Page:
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BY Mark Shea
The Church teaches that there are two kinds of
gifts given to us by the Holy Spirit in baptism and confirmation. The first
kind, which we have been surveying over the past few issues, are called the
sanctifying gifts. These are, so to speak, the gifts you get to keep: They are
gifts that enable you to be conformed to the image of Christ and to be a saint.
these gifts, wonderful though they are, do not exhaust the generosity of God.
There is another class of gifts known as “charisms.” The Catechism explains, in
No. 799: “Whether extraordinary or simple and humble, charisms are graces of
the Holy Spirit which directly or indirectly benefit the Church, ordered as
they are to her building up, to the good of men, and to the needs of the
as distinct from the sanctifying gifts, are the gifts you give away. These are
the gifts alluded to in 1 Corinthians 12, Ephesians 5 and Romans 12. They are
gifts given not so much to you as through you: They are primarily given to you to use for
the sake of others. All the baptized receive, in some measure, all the
sanctifying gifts because everybody is intended by God to become a saint. But
though all the baptized receive some charism, nobody receives all the charisms
— because not everybody is intended to do the same work. As St. Paul says,
“There are varieties of gifts, but the same Spirit; and there are varieties of
service, but the same Lord; and there are varieties of working, but it is the
same God who inspires them all in every one. To each is given the manifestation
of the Spirit for the common good” (1 Corinthians 12: 4-7).
means that you have a gift to give to the Church and the world, a gift no one
but you can give. What that gift (or, more likely, “those gifts”) will be is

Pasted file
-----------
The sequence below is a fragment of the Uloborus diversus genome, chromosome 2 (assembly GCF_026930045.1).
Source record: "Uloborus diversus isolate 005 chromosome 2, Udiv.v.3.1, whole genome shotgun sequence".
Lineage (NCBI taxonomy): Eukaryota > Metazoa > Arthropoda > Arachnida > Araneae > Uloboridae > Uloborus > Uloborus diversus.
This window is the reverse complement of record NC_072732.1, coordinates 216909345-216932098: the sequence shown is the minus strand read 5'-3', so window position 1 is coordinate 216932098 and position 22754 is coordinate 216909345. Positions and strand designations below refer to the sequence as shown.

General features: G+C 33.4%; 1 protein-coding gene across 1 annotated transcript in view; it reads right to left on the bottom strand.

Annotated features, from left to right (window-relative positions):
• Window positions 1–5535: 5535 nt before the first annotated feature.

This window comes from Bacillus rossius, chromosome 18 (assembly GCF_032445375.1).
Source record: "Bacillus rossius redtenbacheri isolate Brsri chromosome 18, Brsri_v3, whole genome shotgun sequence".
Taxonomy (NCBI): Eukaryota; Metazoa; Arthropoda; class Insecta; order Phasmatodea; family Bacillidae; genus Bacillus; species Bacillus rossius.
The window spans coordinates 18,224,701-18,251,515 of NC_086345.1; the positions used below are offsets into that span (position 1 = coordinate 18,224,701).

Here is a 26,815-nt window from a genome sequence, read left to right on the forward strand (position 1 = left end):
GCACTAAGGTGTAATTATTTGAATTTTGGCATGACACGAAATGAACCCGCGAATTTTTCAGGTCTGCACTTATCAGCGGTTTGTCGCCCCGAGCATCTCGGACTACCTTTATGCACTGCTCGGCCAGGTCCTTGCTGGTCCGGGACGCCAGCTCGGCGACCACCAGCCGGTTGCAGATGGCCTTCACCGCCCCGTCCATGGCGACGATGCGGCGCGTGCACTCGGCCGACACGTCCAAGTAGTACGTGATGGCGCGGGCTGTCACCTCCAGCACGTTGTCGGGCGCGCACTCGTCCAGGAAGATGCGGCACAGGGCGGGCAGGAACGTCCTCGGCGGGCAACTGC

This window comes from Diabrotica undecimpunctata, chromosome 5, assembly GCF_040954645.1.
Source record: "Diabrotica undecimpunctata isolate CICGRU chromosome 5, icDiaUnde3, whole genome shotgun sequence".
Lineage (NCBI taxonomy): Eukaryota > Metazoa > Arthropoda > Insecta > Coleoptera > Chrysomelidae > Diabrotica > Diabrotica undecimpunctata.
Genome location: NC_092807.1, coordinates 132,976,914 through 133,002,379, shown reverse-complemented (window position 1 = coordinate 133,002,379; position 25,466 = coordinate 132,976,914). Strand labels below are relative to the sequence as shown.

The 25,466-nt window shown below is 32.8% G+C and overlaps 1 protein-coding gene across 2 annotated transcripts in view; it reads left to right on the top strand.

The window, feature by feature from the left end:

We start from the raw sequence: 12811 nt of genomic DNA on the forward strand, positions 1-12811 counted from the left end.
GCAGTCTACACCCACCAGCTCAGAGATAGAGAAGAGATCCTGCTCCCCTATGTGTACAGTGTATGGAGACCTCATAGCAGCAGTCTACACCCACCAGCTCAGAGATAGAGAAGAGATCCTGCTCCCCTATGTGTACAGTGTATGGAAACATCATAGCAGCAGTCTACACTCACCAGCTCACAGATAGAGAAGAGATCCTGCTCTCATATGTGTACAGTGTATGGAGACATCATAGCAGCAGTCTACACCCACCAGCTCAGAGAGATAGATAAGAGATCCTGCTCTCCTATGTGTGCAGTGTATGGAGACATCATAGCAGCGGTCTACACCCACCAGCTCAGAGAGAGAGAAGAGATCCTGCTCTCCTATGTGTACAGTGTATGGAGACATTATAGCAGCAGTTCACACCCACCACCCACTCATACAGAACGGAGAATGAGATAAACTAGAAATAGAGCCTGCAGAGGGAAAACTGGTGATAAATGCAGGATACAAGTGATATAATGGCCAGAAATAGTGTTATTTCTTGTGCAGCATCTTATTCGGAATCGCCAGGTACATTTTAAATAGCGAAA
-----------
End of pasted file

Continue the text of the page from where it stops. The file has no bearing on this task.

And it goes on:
related to your vocation — the work of love to which you are called by God. In
your baptism and confirmation, you have been both called and gifted to do what
God desires you to do, and you will find that it is also your own deepest
Every gift is, so to speak, a minority
gift. There is no gift that most Christians have, yet all the charisms
necessary for the healthy functioning of the body are present in each
said, it is also vital to remember that God does not call you or gift you to be
the Lone Ranger. The task of discerning a charism is never carried out apart
from the Church. Some people can become bent on demanding a charism from God
that they think is cool while ignoring the charisms he actually means them to
have. The Church is vital for rooting us in reality here. Charisms range from
the ordinary-sounding to the spectacular (think Padre Pio), but they are all
vital to the building up of the body of Christ.
to this is the reality that the mere possession of a charism does not guarantee
sanctity. Far more than the working of signs and wonders, the Church considers
the day-to-day charity of a saint the thing that marks him or her as a saint.
One can (and often does) meet highly gifted people whose charisms may be
well-developed but who are still jerks. The lesson of Mozart in Amadeus
should be a caution to us all.
God for the various gifts he has given you. Find a way to both foster God’s
sanctifying gifts within your soul while liberally giving away whatever
charisms he has bestowed on you so that others may also experience the grace of
Mark Shea is content editor of